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The Real Media Bias: How to Vote the Story

Enormous tracts of woodlands have been felled in this country to make the argument that the press is chronically pinko or hopelessly in the pocket of the corporate powers, or both. Those of us who make our living covering the news can argue that we are way too disorganized to be capable of conspiracy, or that we are nowhere near smart enough to have a well-built ideology of any stripe, and many folks just nod and say, Yeah, but you're biased anyway.

Well, if we are, here's where the real media bias lies: Most reporters I've met in 26 years of doing this work are deeply suspicious of any ideology or party. What most of us crave and cherish is the Great Story, the characters and situations that surprise, outrage and inspire readers and ourselves. When it comes to elections, some reporters have a personal social justice agenda and some have deep, family bonds to a particular stripe of candidate, but most journalists get especially excited about pols who make great copy, the figures who, regardless of their views and policies, engage citizens by being over the top or larger than life. Here in the Washington area, the Holy Trinity of Metro news for many years has been William Donald Schaefer in Maryland, Doug Wilder in Virginia and Marion Barry in the District. When reporters say their prayers each evening, it is for the powers that be to deliver unto us worthy successors to those fabulously newsy pols.

Enough throat-clearing. For all those folks who've written in accusing me of being in the pocket of Linda Cropp or Adrian Fenty (about equal numbers of readers seem absolutely certain of one or the other of those positions), here's where the big blog's real bias lies. Here's your 2006 primary guide to Voting the Story:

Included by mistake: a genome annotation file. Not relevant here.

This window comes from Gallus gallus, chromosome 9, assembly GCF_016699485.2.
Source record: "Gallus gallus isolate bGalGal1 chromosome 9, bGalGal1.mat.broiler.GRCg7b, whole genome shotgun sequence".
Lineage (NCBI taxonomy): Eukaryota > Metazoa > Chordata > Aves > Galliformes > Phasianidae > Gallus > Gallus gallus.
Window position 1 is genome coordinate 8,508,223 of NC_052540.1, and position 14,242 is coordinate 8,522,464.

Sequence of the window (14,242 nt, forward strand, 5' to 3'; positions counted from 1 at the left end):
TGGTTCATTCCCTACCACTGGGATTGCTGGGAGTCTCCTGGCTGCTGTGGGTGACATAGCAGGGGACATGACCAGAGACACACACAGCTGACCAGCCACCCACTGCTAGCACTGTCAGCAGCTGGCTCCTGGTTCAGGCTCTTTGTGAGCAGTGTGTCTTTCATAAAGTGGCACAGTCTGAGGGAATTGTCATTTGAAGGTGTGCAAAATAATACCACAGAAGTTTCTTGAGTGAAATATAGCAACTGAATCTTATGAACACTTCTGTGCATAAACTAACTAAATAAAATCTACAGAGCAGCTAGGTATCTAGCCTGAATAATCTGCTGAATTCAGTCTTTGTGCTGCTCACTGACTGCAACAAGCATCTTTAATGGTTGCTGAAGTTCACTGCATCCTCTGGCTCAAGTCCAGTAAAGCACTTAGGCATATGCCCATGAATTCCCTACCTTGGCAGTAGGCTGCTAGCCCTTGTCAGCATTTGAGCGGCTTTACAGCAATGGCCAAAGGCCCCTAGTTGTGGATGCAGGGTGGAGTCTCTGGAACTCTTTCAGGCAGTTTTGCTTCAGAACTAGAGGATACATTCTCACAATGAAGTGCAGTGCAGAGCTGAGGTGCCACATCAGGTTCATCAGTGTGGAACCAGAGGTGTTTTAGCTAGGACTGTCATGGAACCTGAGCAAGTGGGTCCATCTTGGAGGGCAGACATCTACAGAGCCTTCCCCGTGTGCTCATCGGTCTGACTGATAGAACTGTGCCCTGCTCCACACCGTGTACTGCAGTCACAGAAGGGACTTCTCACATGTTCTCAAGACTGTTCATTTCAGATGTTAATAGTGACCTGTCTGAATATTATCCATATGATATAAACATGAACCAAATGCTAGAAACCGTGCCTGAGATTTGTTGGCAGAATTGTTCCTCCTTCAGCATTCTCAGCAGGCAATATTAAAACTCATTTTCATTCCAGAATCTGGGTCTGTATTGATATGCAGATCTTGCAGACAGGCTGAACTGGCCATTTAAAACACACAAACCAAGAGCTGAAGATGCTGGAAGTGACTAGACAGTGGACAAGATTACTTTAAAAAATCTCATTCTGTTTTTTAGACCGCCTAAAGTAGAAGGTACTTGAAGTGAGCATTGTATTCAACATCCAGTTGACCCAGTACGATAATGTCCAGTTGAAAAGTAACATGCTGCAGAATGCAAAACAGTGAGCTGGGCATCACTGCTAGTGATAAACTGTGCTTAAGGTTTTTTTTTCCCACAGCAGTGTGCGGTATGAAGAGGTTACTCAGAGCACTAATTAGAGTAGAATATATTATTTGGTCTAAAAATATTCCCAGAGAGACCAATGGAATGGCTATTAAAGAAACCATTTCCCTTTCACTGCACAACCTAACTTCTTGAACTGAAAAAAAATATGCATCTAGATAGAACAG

Maryland Senate: Ben Cardin may win all the editorial page endorsements and the big contributions from party activists, but if you're voting the story, you desperately want to see the historic showdown between Kweisi Mfume and Michael Steele in the November event; this would be the first face-off between two black candidates for a U.S. Senate seat and the nation's political storytellers would be the richer for it.

Maryland Comptroller: Schaefer, Schaefer, Schaefer. And Schaefer again.

Maryland Attorney General: Doug Gansler is an old-fashioned district attorney in the model of the great big-city crime fighters. That he's stuck in Montgomery County, where crime is occasionally wonderfully quirky but generally thin in overall numbers, is unfortunate, but the idea of Gansler taking his energy and his feel for what makes good copy to the statewide level has many journalists dreaming about a local version of Eliot Spitzer. The other guy looks competent but boring.

Montgomery County Executive: A rare tossup in the Vote the Story sweepstakes, just as it is in the real world. Reporters, valuing conflict over consensus, don't see much difference between a Steve Silverman and an Ike Leggett. Both know their stuff, both would serve the county well, both have similar positions. And both would be reasonably open with the public and the press. Nothing going on here, keep moving along.